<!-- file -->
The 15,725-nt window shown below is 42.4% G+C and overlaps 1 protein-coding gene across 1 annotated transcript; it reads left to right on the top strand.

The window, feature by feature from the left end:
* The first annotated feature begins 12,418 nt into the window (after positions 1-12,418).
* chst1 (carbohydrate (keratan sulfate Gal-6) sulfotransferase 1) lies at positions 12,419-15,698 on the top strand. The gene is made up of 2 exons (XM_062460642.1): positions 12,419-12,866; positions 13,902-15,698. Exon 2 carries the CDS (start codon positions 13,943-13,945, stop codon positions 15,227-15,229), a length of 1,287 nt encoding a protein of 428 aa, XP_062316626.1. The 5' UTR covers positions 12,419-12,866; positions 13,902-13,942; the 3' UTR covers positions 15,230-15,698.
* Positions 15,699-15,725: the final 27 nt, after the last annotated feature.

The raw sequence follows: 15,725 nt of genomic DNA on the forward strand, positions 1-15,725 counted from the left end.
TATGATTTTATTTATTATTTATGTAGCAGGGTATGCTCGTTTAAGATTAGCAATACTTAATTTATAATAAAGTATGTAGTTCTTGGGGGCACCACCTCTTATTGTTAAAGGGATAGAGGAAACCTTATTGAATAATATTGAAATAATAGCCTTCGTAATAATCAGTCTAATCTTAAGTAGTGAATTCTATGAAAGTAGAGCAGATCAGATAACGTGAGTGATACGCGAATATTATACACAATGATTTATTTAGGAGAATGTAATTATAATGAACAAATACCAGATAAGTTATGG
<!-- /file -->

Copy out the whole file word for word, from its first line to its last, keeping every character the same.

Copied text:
The 15,725-nt window shown below is 42.4% G+C and overlaps 1 protein-coding gene across 1 annotated transcript; it reads left to right on the top strand.

The window, feature by feature from the left end:
* The first annotated feature begins 12,418 nt into the window (after positions 1-12,418).
* chst1 (carbohydrate (keratan sulfate Gal-6) sulfotransferase 1) lies at positions 12,419-15,698 on the top strand. The gene is made up of 2 exons (XM_062460642.1): positions 12,419-12,866; positions 13,902-15,698. Exon 2 carries the CDS (start codon positions 13,943-13,945, stop codon positions 15,227-15,229), a length of 1,287 nt encoding a protein of 428 aa, XP_062316626.1. The 5' UTR covers positions 12,419-12,866; positions 13,902-13,942; the 3' UTR covers positions 15,230-15,698.
* Positions 15,699-15,725: the final 27 nt, after the last annotated feature.

The raw sequence follows: 15,725 nt of genomic DNA on the forward strand, positions 1-15,725 counted from the left end.
TATGATTTTATTTATTATTTATGTAGCAGGGTATGCTCGTTTAAGATTAGCAATACTTAATTTATAATAAAGTATGTAGTTCTTGGGGGCACCACCTCTTATTGTTAAAGGGATAGAGGAAACCTTATTGAATAATATTGAAATAATAGCCTTCGTAATAATCAGTCTAATCTTAAGTAGTGAATTCTATGAAAGTAGAGCAGATCAGATAACGTGAGTGATACGCGAATATTATACACAATGATTTATTTAGGAGAATGTAATTATAATGAACAAATACCAGATAAGTTATGG